Ray Dalio predicts a 30% chance of US Civil War in the next 10 years

By Adriana Diaz For Dailymail.Com

Billionaire Ray Dalio predicts there is a 30 per cent chance of US Civil War in the next ten years because of 'emotional' political polarization, but says the Constitution will probably save the nation. 

Dalio is the founder of the world's largest hedge fund firm, Bridgewater Associates. This year he was ranked as the 88th richest person in the world with a net worth of $20.3 billion. 

He makes his bold claims in his new book, 'Principles for Dealing with the Changing World Order: Why Nations Succeed and Fail,' which was published on November 30. 

Ray Dalio predicts there is a 30 per cent chance of US Civil War in the next decade in his new book 'Principles for Dealing with the Changing World Order: Why Nations Succeed and Fail'

Dalio explains that he believes there is a 'dangerously high risk' that the country will have a civil war within in the next ten years and points to the rules of governance being 'ignored' and the 'exceptional amount of polarization' currently seen in the country. 

He makes his bold claims in his new book, 'Principles for Dealing with the Changing World Order: Why Nations Succeed and Fail,' which was published on November 30

'For example, when close elections are adjudicated and the losers respect the decisions, it is clear that the order is respected,' he writes.

'When power is fought over and grabbed, that clearly signals the significant risk of a revolutionary change with all its attendant disorder.'

He notes that people, including high-ranking officials, have openly doubted the validity of recent elections and expressed their willingness to fight for their beliefs. 

Dalio cites several studies as statistical proof of his claims of polarization within the country showing the deep divide specifically between the two political parties. 

A 2019 Pew survey found that 55 per cent of Republicans and 47 per cent of Democrats viewed the other as more immoral than other Americans, and 61 per cent of Republicans and 54 per cent of Democrats said that those of the other party don't share their values.

Also, 79 per cent of Democrats and 83 per cent of Republicans said they had 'cold' or 'very cold' feelings for members of the other party; 57 per cent of Democrats and 60 per cent of Republicans selected 'very cold'.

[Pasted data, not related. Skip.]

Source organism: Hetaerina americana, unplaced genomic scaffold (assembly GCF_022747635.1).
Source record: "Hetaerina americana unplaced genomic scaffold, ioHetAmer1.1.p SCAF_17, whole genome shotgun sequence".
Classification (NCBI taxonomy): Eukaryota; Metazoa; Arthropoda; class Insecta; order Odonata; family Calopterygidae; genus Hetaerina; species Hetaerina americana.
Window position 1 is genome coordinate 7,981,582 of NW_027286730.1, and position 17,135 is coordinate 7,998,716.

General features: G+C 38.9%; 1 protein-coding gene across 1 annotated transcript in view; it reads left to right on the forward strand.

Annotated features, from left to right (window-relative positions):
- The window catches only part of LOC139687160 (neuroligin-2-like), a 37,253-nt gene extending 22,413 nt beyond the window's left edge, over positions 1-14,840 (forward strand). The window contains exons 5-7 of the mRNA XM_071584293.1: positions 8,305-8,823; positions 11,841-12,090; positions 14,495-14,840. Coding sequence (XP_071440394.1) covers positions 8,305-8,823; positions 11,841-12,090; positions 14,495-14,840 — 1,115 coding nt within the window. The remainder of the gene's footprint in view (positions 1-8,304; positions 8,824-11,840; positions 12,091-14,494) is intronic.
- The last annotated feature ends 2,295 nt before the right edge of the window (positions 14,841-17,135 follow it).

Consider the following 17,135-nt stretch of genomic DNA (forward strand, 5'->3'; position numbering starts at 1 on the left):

He also cited another study concluding that 80 per cent of Democrats think that the Republican Party has been overrun by racists and 82 per cent of Republicans think that the Democratic Party has been overrun by socialists. 

A study from 2010 reported that nearly half of Republicans and a third of Democrats would be unhappy if their child married someone from the other political party. That is a dramatic jump compared to the nearly 5 per cent from both parties who said the same in 1960. 

Even more dramatically, a recent survey showed that 15 per cent of Republicans and 20 per cent of Democrats thought the country would be better off if a majority of the opposing political party 'just died.' 

These studies show not only the intense split between the two political parties, but the emotional charge tied between the disapproval of one another.  

Dalio notes that 'very important and very telling political conflicts and changes lie ahead' that will indicate which stage of the internal order/ disorder cycle the country will find itself in. 

He points to the six stages of the internal order/ disorder cycle, which ends in civil war, claiming that the US is currently in stage five- bad financial conditions and intense conflict. 

He points to the 'exceptional amount of polarization' specifically between Republicans and Democrats which studies show to be emotionally charged 

However, Dalio lessens the need for panic attributing the Constitution as the 'longest-lasting and most widely admired internal order.'

'This makes it less likely that it will be abandoned, but more traumatic if it is.'   

Dalio currently serves as Bridgewater's chairman and co-chief investment officer after launching the firm out of his two-bedroom apartment in New York City 46 years ago, according to the company's website. 

The hedge fund giant has since expanded into one of the largest in the world, managing roughly $150billion. 

Bridgewater became famous for making money during the 2008 financial crisis and is known for its unique corporate culture.

The firm fosters an 'idea meritocracy' in which employees are encouraged to weigh in on investment decisions with 'radical transparency' and accountability, regardless of their place in the company's hierarchy.

Dalio stepped down from the hedge fund's day-to-day operations in 2017, but his views and predictions on markets, the economy, and the nation are still very closely followed.